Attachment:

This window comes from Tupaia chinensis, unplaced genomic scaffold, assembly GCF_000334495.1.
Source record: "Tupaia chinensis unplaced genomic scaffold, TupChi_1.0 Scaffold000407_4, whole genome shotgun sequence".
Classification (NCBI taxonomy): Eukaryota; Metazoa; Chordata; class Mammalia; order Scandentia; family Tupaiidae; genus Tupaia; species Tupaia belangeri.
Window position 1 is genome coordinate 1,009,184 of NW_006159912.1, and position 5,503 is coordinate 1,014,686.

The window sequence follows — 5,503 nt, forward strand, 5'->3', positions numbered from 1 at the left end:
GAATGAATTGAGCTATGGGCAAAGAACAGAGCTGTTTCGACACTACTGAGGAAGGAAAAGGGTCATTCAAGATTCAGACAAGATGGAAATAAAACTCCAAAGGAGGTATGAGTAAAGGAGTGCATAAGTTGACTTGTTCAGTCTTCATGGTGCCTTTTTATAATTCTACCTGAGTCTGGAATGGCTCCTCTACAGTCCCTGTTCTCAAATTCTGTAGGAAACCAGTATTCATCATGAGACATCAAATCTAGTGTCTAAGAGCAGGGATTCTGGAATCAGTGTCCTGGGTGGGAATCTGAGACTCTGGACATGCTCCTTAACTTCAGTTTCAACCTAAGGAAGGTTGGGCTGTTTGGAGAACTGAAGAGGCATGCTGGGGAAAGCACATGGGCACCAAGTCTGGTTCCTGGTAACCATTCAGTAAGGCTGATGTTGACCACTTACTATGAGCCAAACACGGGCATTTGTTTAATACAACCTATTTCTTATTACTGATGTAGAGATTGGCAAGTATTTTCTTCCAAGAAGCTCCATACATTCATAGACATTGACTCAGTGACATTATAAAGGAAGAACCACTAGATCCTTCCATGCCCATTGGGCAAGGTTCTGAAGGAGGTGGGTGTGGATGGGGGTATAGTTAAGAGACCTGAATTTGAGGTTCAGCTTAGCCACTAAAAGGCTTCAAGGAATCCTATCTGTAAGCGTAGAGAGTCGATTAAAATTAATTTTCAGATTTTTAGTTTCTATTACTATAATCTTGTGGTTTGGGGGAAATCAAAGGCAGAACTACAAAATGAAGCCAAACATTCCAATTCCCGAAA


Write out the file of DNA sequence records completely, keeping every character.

This window comes from Tupaia chinensis, unplaced genomic scaffold, assembly GCF_000334495.1.
Source record: "Tupaia chinensis unplaced genomic scaffold, TupChi_1.0 Scaffold000407_4, whole genome shotgun sequence".
Classification (NCBI taxonomy): Eukaryota; Metazoa; Chordata; class Mammalia; order Scandentia; family Tupaiidae; genus Tupaia; species Tupaia belangeri.
Window position 1 is genome coordinate 1,009,184 of NW_006159912.1, and position 5,503 is coordinate 1,014,686.

The window sequence follows — 5,503 nt, forward strand, 5'->3', positions numbered from 1 at the left end:
GAATGAATTGAGCTATGGGCAAAGAACAGAGCTGTTTCGACACTACTGAGGAAGGAAAAGGGTCATTCAAGATTCAGACAAGATGGAAATAAAACTCCAAAGGAGGTATGAGTAAAGGAGTGCATAAGTTGACTTGTTCAGTCTTCATGGTGCCTTTTTATAATTCTACCTGAGTCTGGAATGGCTCCTCTACAGTCCCTGTTCTCAAATTCTGTAGGAAACCAGTATTCATCATGAGACATCAAATCTAGTGTCTAAGAGCAGGGATTCTGGAATCAGTGTCCTGGGTGGGAATCTGAGACTCTGGACATGCTCCTTAACTTCAGTTTCAACCTAAGGAAGGTTGGGCTGTTTGGAGAACTGAAGAGGCATGCTGGGGAAAGCACATGGGCACCAAGTCTGGTTCCTGGTAACCATTCAGTAAGGCTGATGTTGACCACTTACTATGAGCCAAACACGGGCATTTGTTTAATACAACCTATTTCTTATTACTGATGTAGAGATTGGCAAGTATTTTCTTCCAAGAAGCTCCATACATTCATAGACATTGACTCAGTGACATTATAAAGGAAGAACCACTAGATCCTTCCATGCCCATTGGGCAAGGTTCTGAAGGAGGTGGGTGTGGATGGGGGTATAGTTAAGAGACCTGAATTTGAGGTTCAGCTTAGCCACTAAAAGGCTTCAAGGAATCCTATCTGTAAGCGTAGAGAGTCGATTAAAATTAATTTTCAGATTTTTAGTTTCTATTACTATAATCTTGTGGTTTGGGGGAAATCAAAGGCAGAACTACAAAATGAAGCCAAACATTCCAATTCCCGAAA